Government and Political Roundup: Support still there to eliminate voter registration on Election DayWisconsin News
-- A Republican lawmaker still wants his colleagues to eliminate voter registration on Election Day as one of their first acts in the new session next month.
A Republican lawmaker still wants his colleagues to eliminate voter registration on Election Day as one of their first acts in the new session next month. Senator Glenn Grothman of West Bend said he had not reviewed a new report from the Government Accountability Board. It said it would cost the agency millions-of-dollars to comply with federal voting laws for which the state is now exempt due to its same-day registration policy. Grothman believes it’s easier to use the same-day system to commit voter fraud – even though he admits he cannot prove it. Incoming Senate Minority Leader Chris Larson of Milwaukee said the only fraud is Republicans quote, “disenfranchising people and trying to take their votes away.” Some Republicans have long claimed that same-day registration helps Democrats. Grothman said it would be harder to cheat under the federal “motor voter” law which the state would have to adopt if it dumps same-day registration. It would allow voters to register where they get their driver’s licenses and public benefits. The new report said the Government Accountability Board would have to spend five-point-two-million dollars now, and almost two-million every two years after that – mostly for federally-required mailings to voters which the state does not have to do now.
The state agriculture department has justified its hiring of an environmental investigator who was disciplined for fudging payroll records when he was a West Bend police officer. Andrew Adee beat out 12 other candidates for a 48-thousand-dollar-a-year job to investigate violations of laws dealing the use of farm chemicals. Ag Department spokesman Jim Dick tells the Milwaukee Journal Sentinel that his agency knew about the West Bend incident before hiring Adee – and it had nothing to do with what the state job requires. The 38-year-old Adee was suspended for 60 days in 2006, after he reportedly filed payroll reports showing that he worked 126 hours when he didn’t. Two other officers were given lesser suspensions, and all three kept their jobs. Dick said the agriculture department considered Adee’s experience and knowledge as well as his punishment in West Bend – and they found him to be the most qualified candidate for his current job. Adee is a licensed pesticide applicator, and officials say that’s also a plus in his investigative post. He was hired in mid-July.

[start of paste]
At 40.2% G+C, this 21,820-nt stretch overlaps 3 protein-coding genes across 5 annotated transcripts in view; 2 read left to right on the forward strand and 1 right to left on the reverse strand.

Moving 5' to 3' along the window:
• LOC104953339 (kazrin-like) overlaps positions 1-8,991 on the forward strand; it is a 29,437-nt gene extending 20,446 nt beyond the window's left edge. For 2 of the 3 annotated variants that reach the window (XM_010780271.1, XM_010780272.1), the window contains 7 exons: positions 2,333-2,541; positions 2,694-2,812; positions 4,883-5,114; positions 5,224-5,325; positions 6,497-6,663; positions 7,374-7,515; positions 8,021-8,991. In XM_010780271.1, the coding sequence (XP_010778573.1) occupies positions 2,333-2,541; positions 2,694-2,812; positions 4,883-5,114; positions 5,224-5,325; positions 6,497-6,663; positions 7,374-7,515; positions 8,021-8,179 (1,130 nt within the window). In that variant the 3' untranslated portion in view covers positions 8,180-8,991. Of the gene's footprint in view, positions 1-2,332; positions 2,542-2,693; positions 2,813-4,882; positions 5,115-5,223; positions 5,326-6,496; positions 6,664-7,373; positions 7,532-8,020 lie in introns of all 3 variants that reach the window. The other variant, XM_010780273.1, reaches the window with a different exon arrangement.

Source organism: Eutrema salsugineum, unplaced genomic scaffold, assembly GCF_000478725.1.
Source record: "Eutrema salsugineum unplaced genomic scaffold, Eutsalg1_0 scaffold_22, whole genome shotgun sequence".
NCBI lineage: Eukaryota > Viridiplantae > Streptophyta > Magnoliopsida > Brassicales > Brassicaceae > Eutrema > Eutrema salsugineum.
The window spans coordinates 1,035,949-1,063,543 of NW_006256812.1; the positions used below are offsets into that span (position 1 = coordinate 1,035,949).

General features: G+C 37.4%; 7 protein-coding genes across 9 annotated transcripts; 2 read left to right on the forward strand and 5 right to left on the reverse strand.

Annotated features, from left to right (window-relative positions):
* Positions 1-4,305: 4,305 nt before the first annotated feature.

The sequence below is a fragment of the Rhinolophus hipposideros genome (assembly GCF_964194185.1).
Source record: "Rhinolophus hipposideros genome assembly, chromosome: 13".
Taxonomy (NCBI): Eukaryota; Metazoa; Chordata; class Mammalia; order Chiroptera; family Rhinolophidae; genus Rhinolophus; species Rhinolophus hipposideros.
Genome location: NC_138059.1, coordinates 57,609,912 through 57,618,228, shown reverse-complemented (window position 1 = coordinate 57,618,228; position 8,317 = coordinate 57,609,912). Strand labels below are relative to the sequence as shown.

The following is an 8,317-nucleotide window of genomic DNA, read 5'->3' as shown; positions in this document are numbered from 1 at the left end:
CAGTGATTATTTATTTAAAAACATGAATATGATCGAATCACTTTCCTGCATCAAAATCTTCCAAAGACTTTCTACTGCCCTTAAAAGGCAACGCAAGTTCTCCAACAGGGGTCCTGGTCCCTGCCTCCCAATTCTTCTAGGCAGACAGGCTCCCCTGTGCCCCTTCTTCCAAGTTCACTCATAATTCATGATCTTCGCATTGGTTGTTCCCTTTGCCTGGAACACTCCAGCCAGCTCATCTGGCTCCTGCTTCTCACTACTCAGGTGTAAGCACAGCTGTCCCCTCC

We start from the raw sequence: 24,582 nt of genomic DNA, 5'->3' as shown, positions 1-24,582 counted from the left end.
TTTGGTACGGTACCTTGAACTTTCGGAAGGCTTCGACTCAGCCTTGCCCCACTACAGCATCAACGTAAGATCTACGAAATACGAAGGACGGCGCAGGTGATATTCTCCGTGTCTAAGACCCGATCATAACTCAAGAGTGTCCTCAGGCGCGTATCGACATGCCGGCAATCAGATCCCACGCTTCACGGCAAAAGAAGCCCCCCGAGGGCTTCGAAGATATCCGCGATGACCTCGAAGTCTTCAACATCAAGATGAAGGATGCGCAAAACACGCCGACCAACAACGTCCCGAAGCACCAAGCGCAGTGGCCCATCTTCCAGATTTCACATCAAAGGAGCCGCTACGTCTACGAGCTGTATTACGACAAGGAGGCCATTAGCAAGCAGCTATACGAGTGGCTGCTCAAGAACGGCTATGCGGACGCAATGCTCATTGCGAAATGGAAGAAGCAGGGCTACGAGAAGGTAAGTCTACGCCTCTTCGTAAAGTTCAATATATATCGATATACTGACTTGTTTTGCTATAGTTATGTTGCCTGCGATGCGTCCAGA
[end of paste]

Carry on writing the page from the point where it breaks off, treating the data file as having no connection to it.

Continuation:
A Madison think tank is calling on the federal government to cut off corporate tax loopholes more completely. The Wisconsin Public Interest Research Group says Americans are paying 150-billion dollars a year for tax breaks and credits that corporations get. Program associate Joe Rasmussen says some firms don’t pay taxes – and they’re making money by shuffling funds to various places. The Government Accountability Office says at least 83 of the nation’s 100 top publicly-owned firms use tax havens. Rasmussen says the money can be better spent keeping the country from going over the fiscal cliff. He says that if Washington can get an extra 150-billion in business taxes, it would cover three-eighths of the congressional debt reduction goal of four-trillion dollars over the next decade. But it’s a sensitive issue in Wisconsin. Some Democratic lawmakers used to make constant pleas to end the loopholes. But former Democratic Governor Jim Doyle walked on egg-shells, saying that the state’s businesses would never go for large-scale changes. And the calls for a crackdown were all but silenced after voters chose Republicans to run both the governor’s office and the state Legislature in 2010. Lawmakers of both parties then granted millions in new tax breaks in exchange for adding jobs.